Thank You. You are Great.

As 18-25 year olds become employees, these card carrying members of Generation Me come with a different set of expectations. Daily recognition and praise are part of keeping these people happy at work. Not praise for exceptional achievements but for basic things such as completing their work, showing up on time, etc.

NPR had a report on this phenomenon early this week. It addressed not only the need for frequent recognition–think employee of the DAY– but the struggles of their managers and coworkers to understand that this is needed for these kids and to accept it.

Sure enough, that morning I had such an experience with one of the young men that work for me.  AR is 31 but apparently drinking the same kool-aid as the twentysomethings.

In the year AR has been working for me we have discussed many times that he should not come to me with questions until he has developed potential solutions. Demonstrating a good thought process is more important at this stage than whether he has the “right” answer. No penalties for being wrong, just for doing nothing.

It was quickly clear to me that he had not done his homework. It was quickly clear to him that I was not pleased. He had though asked another colleague one question of value to our discussion. He got a smile on his face and asked, “Wasn’t it good that I asked that question?” I bit my tongue to stop the acidic, witty remark intended to display my displeasure. Good thing I listen to NPR! I told AR that he gets Props for asking the question. Now go think about this some more before we continue the discussion.

AR was pleased and even congratulated me for knowing to use the term Props. (BTW what is this slang for?).

I just left his office shaking my head. Kids these days.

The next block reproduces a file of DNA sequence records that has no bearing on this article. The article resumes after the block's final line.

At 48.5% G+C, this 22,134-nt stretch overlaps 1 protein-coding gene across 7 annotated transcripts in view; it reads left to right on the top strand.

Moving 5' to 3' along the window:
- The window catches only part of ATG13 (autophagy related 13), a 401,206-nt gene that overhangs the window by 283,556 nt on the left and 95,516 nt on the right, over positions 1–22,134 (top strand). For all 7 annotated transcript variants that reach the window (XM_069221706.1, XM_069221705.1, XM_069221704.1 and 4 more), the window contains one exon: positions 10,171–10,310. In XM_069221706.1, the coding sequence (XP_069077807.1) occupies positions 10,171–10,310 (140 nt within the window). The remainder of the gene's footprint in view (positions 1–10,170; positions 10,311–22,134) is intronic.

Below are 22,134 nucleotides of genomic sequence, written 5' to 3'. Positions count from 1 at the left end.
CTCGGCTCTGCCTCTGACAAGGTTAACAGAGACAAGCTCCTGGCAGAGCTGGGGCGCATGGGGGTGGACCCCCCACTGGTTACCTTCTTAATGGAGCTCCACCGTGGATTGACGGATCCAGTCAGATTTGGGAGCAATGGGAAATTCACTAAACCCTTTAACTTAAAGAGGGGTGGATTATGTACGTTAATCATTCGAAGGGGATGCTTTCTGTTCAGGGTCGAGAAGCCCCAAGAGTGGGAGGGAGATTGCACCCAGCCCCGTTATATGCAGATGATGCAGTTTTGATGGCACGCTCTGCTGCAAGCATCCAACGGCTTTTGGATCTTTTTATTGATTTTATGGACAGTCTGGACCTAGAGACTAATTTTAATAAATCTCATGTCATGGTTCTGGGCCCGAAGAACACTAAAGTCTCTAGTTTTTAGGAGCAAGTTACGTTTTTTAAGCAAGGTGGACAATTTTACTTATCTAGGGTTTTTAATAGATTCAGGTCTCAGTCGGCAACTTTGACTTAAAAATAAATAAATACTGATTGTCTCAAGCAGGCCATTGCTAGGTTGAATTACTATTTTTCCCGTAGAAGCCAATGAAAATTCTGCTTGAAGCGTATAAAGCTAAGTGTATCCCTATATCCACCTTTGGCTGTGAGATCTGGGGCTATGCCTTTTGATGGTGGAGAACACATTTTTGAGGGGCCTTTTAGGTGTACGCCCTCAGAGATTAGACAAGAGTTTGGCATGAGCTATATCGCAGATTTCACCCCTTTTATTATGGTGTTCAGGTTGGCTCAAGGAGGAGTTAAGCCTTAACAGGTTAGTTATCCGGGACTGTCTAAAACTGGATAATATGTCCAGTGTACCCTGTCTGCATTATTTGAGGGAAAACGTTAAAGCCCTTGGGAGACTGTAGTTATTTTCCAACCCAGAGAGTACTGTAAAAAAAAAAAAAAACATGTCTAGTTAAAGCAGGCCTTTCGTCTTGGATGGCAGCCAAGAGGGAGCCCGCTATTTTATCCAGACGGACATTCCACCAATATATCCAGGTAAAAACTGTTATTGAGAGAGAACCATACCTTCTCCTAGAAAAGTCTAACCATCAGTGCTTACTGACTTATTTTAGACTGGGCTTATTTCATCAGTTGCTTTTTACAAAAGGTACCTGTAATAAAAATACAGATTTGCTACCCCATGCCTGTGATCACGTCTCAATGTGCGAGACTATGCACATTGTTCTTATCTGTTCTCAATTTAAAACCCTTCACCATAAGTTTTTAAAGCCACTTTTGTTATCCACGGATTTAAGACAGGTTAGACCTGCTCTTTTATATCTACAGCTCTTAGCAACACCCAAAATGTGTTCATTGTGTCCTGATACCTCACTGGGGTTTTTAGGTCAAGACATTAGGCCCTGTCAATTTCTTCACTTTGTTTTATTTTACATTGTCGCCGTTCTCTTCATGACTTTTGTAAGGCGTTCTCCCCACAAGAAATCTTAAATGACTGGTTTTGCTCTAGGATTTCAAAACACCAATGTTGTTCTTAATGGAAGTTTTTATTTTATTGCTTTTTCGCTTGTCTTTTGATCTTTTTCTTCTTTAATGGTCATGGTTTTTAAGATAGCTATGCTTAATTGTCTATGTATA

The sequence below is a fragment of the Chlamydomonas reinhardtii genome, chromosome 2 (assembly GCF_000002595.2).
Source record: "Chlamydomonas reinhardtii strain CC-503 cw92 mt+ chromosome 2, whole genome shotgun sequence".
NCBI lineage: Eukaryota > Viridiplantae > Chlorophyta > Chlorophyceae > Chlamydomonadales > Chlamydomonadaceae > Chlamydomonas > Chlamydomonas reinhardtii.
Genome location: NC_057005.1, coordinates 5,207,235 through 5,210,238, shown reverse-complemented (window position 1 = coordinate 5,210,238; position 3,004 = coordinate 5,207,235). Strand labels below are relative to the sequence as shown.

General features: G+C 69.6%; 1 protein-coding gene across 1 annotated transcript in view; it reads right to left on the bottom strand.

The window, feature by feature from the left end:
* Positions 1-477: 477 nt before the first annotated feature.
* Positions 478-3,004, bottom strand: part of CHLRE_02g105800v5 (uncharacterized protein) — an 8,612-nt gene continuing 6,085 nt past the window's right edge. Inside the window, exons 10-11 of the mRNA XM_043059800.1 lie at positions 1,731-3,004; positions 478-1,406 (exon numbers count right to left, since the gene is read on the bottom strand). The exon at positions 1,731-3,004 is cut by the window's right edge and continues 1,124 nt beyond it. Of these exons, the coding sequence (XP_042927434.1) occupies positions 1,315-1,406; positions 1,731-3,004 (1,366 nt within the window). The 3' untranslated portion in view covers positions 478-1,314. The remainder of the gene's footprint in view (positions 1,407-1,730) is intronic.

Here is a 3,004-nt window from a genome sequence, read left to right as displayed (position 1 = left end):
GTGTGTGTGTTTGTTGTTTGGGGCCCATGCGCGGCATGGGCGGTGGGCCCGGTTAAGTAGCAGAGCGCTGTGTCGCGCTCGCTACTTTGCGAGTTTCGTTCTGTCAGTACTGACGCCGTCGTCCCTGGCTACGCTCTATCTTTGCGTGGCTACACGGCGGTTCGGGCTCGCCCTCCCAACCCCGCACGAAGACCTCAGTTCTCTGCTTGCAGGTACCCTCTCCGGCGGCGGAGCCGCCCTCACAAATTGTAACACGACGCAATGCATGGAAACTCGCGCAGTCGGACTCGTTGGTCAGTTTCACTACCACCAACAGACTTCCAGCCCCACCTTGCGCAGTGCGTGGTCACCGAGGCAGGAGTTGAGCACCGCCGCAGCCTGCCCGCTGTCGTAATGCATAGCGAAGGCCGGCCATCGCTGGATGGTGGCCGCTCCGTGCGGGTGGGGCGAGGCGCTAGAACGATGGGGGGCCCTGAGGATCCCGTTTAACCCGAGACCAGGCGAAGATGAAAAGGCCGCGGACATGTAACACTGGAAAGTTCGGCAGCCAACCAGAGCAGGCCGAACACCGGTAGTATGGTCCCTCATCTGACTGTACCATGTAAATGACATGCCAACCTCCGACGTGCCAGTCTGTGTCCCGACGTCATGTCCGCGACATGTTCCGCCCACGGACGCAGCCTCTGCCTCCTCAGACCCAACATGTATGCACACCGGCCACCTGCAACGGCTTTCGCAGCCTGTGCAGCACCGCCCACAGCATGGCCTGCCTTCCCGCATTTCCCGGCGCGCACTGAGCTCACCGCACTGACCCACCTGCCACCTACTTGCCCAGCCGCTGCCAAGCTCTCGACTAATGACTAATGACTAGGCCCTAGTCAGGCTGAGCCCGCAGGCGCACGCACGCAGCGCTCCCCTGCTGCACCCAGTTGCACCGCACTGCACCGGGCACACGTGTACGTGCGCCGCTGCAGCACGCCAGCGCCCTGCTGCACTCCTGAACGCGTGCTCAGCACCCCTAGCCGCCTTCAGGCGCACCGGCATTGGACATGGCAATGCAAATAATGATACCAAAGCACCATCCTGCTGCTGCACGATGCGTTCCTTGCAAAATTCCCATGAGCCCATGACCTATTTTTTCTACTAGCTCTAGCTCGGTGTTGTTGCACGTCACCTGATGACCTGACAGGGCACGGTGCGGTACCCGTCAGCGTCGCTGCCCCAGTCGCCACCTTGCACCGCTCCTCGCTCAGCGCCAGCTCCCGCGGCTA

Oh before I forget, you did a great job of reading this blog today. Thanks.

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About 48facets
What you read is what you get.

6 Responses to Thank You. You are Great.

  1. Frank says:

    Well done, sir.

  2. 48facets says:

    Frank, I am a big believer in brevity. In this case however, I am not clear if Well done, sir refers to:
    the beautiful writing of the post
    the way I handled AR, or
    the definition of Props

    Enlighten me.

  3. Julie Zweigoron says:

    Rick, I’m not sure it’s the generation. I know some hard working and conscientious 18-25 year olds. But don’t you find that the work place often values confidence over substance? It just stands out more when the output is so at variance with the self impression.

  4. 48facets says:

    Julie, apparently soccer trophies for everyone, a focus on self esteem over accomplishment and too much freedom have led to that variance. I know it is not the whole generation but I seem to run into this attitude more and more.

  5. I disagree with this approach.

    Of course you don’t need to wait for people to accomplish phenomenal, super-human feats before your praise them, but equally, I don’t believe you should praise them for acts that are trivial.

    Praising people for, say, coming in on time or for doing a merely adequate job is hollow – and it also tends to lower the value of later praise.

    People may end up asking themselves whether the “real” praise is genuine or “just like that time when I got praised for arriving to a meeting on time.”

  6. 48facets says:

    Alexander, I could not agree with you more. Throughout my career I have been told I do not use superlatives enough. I always thought that approach would make the superlatives more meaningful when I did use them.
    I have been on the receiving end of “thank yous” for ordinarily tasks and your use of the word hollow is spot on.
    The questions are where do you draw the line and are there truly generational differences that a good manager should be sensitive to?

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